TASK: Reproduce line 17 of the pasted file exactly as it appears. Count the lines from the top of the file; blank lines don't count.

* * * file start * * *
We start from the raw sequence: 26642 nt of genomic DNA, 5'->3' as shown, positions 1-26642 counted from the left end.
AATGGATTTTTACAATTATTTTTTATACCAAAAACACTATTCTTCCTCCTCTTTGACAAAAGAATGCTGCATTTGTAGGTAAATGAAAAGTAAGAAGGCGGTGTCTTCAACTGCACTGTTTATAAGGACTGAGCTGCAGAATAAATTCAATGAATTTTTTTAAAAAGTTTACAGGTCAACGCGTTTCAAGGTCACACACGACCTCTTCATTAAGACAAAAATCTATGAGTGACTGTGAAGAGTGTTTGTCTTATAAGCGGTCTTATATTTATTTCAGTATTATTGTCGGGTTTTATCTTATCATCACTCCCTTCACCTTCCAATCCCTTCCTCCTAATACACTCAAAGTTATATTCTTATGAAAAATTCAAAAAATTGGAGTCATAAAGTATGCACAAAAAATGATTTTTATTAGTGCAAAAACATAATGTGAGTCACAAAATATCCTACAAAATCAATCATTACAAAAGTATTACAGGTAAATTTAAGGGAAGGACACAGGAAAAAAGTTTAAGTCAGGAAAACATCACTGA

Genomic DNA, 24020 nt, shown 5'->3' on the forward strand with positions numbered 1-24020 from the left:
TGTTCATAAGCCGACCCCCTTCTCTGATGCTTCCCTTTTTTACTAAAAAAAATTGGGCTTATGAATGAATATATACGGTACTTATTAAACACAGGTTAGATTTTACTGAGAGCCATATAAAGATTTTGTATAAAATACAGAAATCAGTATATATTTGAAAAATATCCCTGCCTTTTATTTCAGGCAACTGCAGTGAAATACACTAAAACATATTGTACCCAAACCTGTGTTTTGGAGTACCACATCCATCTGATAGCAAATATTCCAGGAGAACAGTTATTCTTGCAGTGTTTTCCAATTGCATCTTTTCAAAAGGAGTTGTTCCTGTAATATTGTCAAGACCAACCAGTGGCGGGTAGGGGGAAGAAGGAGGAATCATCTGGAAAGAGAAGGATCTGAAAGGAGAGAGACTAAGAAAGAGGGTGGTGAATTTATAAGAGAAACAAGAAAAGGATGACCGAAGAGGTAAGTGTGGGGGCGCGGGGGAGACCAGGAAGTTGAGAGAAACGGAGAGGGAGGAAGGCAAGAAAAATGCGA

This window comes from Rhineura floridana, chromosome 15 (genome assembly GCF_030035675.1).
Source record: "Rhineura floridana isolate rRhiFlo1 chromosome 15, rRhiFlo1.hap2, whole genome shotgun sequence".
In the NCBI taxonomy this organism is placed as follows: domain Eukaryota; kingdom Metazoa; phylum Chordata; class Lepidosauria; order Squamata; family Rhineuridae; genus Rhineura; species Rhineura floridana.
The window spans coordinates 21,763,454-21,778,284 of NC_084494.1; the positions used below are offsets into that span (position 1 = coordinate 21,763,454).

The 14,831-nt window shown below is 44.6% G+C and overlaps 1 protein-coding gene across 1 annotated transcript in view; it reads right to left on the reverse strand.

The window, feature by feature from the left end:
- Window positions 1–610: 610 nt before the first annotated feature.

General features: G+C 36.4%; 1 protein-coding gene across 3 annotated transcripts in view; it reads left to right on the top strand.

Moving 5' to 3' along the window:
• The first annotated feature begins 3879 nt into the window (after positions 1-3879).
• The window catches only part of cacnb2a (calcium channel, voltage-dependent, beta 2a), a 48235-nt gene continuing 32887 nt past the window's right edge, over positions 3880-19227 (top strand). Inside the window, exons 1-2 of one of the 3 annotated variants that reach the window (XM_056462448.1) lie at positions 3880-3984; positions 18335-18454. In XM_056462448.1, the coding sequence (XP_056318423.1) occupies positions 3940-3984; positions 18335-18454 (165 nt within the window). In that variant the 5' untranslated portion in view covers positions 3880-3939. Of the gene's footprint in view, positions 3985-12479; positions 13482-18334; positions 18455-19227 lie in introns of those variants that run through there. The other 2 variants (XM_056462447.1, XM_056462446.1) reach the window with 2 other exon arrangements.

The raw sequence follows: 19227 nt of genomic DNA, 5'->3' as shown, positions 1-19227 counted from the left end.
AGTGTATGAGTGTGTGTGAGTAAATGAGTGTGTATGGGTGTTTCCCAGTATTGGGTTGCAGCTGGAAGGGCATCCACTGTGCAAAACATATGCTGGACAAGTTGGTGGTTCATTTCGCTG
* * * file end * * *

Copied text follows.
AGTGTATGAGTGTGTGTGAGTAAATGAGTGTGTATGGGTGTTTCCCAGTATTGGGTTGCAGCTGGAAGGGCATCCACTGTGCAAAACATATGCTGGACAAGTTGGTGGTTCATTTCGCTG